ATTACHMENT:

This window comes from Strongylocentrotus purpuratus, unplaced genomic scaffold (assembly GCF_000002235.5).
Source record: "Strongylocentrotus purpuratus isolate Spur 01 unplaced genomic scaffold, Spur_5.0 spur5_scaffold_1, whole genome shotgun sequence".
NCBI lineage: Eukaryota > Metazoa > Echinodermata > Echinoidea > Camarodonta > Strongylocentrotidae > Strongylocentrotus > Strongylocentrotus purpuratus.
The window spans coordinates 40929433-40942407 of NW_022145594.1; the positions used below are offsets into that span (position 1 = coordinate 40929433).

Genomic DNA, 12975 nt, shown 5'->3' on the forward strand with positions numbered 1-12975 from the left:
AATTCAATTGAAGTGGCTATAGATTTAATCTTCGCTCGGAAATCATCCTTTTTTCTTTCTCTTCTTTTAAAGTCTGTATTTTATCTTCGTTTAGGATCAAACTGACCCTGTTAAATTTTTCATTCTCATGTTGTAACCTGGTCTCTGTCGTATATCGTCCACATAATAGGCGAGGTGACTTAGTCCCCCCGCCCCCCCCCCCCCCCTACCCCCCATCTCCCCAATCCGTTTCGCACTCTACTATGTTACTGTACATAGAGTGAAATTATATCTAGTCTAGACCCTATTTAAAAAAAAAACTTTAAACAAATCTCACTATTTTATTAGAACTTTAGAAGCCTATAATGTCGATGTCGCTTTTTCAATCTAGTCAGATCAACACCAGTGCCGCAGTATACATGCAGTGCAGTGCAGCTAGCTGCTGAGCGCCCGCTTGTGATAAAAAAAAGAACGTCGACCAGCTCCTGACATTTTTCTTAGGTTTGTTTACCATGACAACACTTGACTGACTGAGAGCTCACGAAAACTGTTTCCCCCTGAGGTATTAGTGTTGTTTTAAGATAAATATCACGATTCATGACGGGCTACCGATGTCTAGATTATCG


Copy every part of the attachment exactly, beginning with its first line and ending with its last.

This window comes from Strongylocentrotus purpuratus, unplaced genomic scaffold (assembly GCF_000002235.5).
Source record: "Strongylocentrotus purpuratus isolate Spur 01 unplaced genomic scaffold, Spur_5.0 spur5_scaffold_1, whole genome shotgun sequence".
NCBI lineage: Eukaryota > Metazoa > Echinodermata > Echinoidea > Camarodonta > Strongylocentrotidae > Strongylocentrotus > Strongylocentrotus purpuratus.
The window spans coordinates 40929433-40942407 of NW_022145594.1; the positions used below are offsets into that span (position 1 = coordinate 40929433).

Genomic DNA, 12975 nt, shown 5'->3' on the forward strand with positions numbered 1-12975 from the left:
AATTCAATTGAAGTGGCTATAGATTTAATCTTCGCTCGGAAATCATCCTTTTTTCTTTCTCTTCTTTTAAAGTCTGTATTTTATCTTCGTTTAGGATCAAACTGACCCTGTTAAATTTTTCATTCTCATGTTGTAACCTGGTCTCTGTCGTATATCGTCCACATAATAGGCGAGGTGACTTAGTCCCCCCGCCCCCCCCCCCCCCCTACCCCCCATCTCCCCAATCCGTTTCGCACTCTACTATGTTACTGTACATAGAGTGAAATTATATCTAGTCTAGACCCTATTTAAAAAAAAAACTTTAAACAAATCTCACTATTTTATTAGAACTTTAGAAGCCTATAATGTCGATGTCGCTTTTTCAATCTAGTCAGATCAACACCAGTGCCGCAGTATACATGCAGTGCAGTGCAGCTAGCTGCTGAGCGCCCGCTTGTGATAAAAAAAAGAACGTCGACCAGCTCCTGACATTTTTCTTAGGTTTGTTTACCATGACAACACTTGACTGACTGAGAGCTCACGAAAACTGTTTCCCCCTGAGGTATTAGTGTTGTTTTAAGATAAATATCACGATTCATGACGGGCTACCGATGTCTAGATTATCG